Kyoto Haibun

By | 1 October 2015

(In Memory of Harold Stewart)

          They say great blessings wait in the temple of a thousand goddesses. But on entering, the gold arms and faces of mercy statues stare with a penetrating purity that scares hungry ghosts out of your pores, and suddenly you are walking blind into a hell sauna of burning flesh, trees of lascivious knives, wards of addicts, a giant cauldron boiling with parent killers and Buddha murderers. Where the hell have you landed? asks the mind on vacation. What is real? Fear has entered and dribbles down a leg forming a piddle puddle on marble. You flee the red-pillared hondo with its dragon roof of orthodoxy and gasp for air.

          With great relief you find yourself on a green bridge inside a forest of plum blossom. It is a garden. A garden is a breathing space. Some pre-disposition for chimera-shaping has caused you to see hells or heavens inside icons or under ordinary leaves. Temple, garden. Garden, temple. What is the difference, what is your role in this? Maintain composure without losing face gazing at the grandfather carp of yourself, knowing this, too, is just another illusory standard flashing in the clear current that carries all your metaphors like beliefs.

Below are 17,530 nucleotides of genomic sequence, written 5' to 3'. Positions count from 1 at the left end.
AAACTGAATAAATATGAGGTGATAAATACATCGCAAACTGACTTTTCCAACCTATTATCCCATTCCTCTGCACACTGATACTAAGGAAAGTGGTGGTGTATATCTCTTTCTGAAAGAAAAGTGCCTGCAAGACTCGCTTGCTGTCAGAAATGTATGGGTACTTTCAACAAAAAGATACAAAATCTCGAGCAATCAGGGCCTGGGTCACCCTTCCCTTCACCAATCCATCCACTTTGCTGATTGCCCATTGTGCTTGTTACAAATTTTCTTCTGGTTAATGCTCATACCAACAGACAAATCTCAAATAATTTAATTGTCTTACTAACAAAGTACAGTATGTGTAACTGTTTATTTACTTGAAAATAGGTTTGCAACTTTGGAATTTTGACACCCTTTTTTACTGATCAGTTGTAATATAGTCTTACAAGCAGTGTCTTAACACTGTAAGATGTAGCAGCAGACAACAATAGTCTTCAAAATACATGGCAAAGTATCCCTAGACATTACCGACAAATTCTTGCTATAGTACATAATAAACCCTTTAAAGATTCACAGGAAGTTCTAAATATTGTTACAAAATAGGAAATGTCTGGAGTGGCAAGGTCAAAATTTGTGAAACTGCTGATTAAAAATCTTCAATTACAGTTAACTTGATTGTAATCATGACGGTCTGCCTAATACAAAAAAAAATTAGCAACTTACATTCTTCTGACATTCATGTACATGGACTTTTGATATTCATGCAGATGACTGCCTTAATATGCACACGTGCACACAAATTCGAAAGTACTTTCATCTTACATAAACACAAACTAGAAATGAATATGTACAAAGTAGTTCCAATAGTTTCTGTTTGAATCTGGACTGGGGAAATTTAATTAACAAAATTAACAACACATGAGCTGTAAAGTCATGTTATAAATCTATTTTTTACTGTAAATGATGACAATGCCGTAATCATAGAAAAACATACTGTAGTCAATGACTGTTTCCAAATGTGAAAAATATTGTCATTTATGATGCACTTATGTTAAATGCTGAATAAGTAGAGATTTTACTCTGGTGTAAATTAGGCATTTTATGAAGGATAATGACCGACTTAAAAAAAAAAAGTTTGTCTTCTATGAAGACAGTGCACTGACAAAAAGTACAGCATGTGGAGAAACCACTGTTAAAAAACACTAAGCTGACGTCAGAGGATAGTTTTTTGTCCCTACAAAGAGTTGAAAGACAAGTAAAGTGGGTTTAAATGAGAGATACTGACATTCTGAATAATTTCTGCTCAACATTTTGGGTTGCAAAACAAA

Old white koi you wear a spot of red.
                              The flag of Japan swims on the riverbed.


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